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    Rights statement: This is the author’s version of a work that was accepted for publication in Control Engineering Practice. Changes resulting from the publishing process, such as peer review, editing, corrections, structural formatting, and other quality control mechanisms may not be reflected in this document. Changes may have been made to this work since it was submitted for publication. A definitive version was subsequently published in Control Engineering Practice, 74, 2018 DOI: 10.1016/j.conengprac.2018.02.010

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An improved instrumental variable method for industrial robot model identification

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<mark>Journal publication date</mark>05/2018
<mark>Journal</mark>Control Engineering Practice
Volume74
Number of pages11
Pages (from-to)107-117
Publication StatusPublished
Early online date23/03/18
<mark>Original language</mark>English

Abstract

Abstract Industrial robots are electro-mechanical systems with double integrator behaviour, necessitating operation and model identification under closed-loop control conditions. The Inverse Dynamic Identification Model (IDIM) is a mechanical model based on Newton’s laws that has the advantage of being linear with respect to the parameters. Existing Instrumental Variable (IDIM-IV) estimation provides a robust solution to this estimation problem and the paper introduces an improved IDIM-PIV method that takes account of the additive noise characteristics by adding prefilters that provide lower variance estimates of the IDIM parameters. Inspired by the prefiltering approach used in optimal Refined Instrumental Variable (RIV) estimation, the IDIM-PIV method identifies the nonlinear physical model of the robot, as well as the noise model resulting from the feedback control system. It also has the advantage of providing a systematic prefiltering process, in contrast to that required for the previous IDIM-IV method. The issue of an unknown controller is also considered and resolved using existing parametric identification. The evaluation of the new estimation algorithms on a six degrees-of-freedom rigid robot shows that they improve statistical efficiency, with the controller either known or identified as an intrinsic part of the IDIM-PIV algorithm.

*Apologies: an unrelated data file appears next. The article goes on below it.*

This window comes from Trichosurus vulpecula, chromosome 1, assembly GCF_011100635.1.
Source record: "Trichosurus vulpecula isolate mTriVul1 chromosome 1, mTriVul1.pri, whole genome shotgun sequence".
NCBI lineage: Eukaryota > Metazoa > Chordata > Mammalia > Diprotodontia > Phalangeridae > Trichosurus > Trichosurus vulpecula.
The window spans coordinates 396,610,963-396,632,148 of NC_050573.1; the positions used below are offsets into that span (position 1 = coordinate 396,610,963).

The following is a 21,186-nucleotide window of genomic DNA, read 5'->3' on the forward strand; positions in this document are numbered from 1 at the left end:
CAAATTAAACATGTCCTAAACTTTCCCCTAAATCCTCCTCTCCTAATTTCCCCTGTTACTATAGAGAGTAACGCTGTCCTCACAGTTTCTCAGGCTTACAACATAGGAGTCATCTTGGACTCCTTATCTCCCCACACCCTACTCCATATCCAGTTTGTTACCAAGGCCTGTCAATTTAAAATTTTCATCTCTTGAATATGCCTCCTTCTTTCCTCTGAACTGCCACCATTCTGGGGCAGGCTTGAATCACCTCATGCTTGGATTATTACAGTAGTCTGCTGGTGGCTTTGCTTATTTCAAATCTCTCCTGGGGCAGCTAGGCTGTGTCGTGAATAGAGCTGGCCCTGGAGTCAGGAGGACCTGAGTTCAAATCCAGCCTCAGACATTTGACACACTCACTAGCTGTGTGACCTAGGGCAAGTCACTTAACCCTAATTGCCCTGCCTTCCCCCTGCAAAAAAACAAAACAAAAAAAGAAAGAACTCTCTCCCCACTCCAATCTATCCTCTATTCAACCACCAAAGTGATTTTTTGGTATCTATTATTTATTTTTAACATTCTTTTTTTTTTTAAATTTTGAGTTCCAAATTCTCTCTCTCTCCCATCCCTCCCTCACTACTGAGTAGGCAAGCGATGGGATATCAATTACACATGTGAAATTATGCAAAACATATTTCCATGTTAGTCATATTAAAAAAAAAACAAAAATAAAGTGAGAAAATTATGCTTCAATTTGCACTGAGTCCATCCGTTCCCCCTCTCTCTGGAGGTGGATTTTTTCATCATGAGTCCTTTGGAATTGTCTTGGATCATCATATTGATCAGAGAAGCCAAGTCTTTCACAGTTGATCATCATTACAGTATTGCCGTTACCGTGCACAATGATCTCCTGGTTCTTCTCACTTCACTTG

Bibliographic note

This is the author’s version of a work that was accepted for publication in Control Engineering Practice. Changes resulting from the publishing process, such as peer review, editing, corrections, structural formatting, and other quality control mechanisms may not be reflected in this document. Changes may have been made to this work since it was submitted for publication. A definitive version was subsequently published in Control Engineering Practice, 74, 2018 DOI: 10.1016/j.conengprac.2018.02.010